The prevalence of foot ulceration in the general diabetic population is 4–10%, being lower (1.5–3.5%) in young and highest (5–10%) in older patients. The lifetime risk for foot ulcers in diabetic patients is about 15%. The major adverse outcome of foot ulceration is amputation. The aim of the study was to analyze the risk factors leading to complication in diabetic foot and to study the outcome of treatment of different modalities for diabetic foot. Material and Methods: This study was conducted in 100 patients of diabetic foot in the Department of general surgery at Jhalawar Hospital and medical college Jhalawar, during the period of Aug 2015to Oct 2018.
Results: Commonest presenting lesion was ulcers (59%), followed by cellulitis (26%), and gangrene (15%). Trauma is the initiating factor in most of the cases. Out of which 82% of patients had infection. Most common microorganism grown from wound discharge culture was staphylococcus aureus (53%), 71 patients were treated with wound debridement out of them skin grafting was done in 15 patients, 14 of patients underwent amputation. Prognosis was batter in patients with controlled blood sugar level.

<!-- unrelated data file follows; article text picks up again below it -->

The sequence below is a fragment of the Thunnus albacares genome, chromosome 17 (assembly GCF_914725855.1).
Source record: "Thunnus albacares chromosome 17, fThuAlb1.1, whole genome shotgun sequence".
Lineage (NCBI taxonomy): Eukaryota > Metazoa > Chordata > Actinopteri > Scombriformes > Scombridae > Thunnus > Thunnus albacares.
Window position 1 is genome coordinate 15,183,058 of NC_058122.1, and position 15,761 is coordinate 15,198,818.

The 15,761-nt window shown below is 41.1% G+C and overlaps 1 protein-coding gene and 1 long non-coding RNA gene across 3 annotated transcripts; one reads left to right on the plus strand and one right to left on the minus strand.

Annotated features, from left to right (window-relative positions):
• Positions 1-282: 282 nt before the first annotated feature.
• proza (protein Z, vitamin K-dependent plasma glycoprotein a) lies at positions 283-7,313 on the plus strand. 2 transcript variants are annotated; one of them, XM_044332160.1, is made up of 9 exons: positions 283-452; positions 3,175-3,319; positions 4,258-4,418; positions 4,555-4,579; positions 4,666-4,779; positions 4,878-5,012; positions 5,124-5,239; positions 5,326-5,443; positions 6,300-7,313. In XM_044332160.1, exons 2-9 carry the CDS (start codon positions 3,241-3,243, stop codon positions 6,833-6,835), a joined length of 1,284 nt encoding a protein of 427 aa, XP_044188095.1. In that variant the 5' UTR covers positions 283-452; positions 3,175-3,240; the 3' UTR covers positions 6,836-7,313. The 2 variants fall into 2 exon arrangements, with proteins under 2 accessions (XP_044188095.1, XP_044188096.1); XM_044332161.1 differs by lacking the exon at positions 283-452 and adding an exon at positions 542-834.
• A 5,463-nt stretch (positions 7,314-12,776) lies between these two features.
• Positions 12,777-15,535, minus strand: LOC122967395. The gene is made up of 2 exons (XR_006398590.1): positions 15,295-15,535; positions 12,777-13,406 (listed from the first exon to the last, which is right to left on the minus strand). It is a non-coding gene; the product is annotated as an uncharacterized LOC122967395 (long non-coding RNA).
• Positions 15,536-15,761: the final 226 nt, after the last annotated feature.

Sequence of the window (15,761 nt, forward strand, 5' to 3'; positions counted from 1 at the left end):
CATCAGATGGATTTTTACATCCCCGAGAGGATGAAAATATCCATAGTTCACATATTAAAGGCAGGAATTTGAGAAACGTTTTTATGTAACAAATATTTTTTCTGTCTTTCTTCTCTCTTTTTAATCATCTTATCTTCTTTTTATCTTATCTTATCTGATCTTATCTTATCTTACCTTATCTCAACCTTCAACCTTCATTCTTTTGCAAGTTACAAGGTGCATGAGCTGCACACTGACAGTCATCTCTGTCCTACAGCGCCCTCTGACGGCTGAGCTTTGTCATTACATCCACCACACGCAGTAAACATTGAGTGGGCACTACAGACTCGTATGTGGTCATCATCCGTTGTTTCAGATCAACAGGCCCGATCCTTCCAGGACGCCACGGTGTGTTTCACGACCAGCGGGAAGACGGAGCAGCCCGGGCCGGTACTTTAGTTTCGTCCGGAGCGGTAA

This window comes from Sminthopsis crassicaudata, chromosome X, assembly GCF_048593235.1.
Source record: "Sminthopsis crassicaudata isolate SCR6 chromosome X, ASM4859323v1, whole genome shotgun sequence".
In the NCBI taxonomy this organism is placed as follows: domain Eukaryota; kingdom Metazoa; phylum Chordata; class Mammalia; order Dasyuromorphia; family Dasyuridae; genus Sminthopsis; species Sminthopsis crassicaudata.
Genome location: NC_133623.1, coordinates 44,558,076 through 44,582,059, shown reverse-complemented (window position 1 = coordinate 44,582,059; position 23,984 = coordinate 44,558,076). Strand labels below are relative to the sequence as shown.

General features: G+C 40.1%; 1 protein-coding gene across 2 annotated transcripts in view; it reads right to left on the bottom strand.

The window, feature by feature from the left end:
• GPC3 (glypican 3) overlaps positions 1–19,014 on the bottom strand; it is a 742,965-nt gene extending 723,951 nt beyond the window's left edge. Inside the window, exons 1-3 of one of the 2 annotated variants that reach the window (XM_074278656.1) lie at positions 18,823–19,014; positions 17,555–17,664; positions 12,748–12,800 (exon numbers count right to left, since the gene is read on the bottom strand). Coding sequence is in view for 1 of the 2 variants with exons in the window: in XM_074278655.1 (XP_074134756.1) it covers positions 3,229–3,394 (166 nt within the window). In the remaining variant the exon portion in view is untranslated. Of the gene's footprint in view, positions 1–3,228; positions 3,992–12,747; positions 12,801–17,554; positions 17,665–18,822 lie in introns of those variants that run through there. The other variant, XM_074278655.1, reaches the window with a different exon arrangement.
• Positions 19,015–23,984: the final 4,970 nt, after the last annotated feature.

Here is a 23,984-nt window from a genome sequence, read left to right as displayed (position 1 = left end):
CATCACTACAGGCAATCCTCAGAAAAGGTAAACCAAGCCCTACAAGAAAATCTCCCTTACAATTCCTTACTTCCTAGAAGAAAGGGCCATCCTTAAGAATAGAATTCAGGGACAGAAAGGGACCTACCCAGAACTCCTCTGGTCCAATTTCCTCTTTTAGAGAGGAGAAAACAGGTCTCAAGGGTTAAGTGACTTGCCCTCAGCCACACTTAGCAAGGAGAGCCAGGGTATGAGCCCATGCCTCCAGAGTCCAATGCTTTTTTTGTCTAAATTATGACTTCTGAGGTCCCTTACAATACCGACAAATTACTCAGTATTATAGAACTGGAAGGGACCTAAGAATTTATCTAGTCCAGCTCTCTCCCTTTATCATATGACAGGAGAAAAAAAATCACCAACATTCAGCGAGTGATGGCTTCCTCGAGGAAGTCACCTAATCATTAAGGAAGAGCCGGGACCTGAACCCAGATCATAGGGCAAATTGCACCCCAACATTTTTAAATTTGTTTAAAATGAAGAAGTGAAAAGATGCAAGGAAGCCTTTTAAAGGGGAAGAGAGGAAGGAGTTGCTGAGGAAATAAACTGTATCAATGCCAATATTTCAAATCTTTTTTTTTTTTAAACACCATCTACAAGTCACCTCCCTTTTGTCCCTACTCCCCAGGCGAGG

Conclusion: Diabetes Mellitus is a lifelong disease and diabetic foot ulceration can be life threatening, physically incapacitating, costly to treat and result in extensive morbidity if not treated properly. Screening, proper evaluation, early identification and treatment of the ‘at risk foot’ can reduce complications.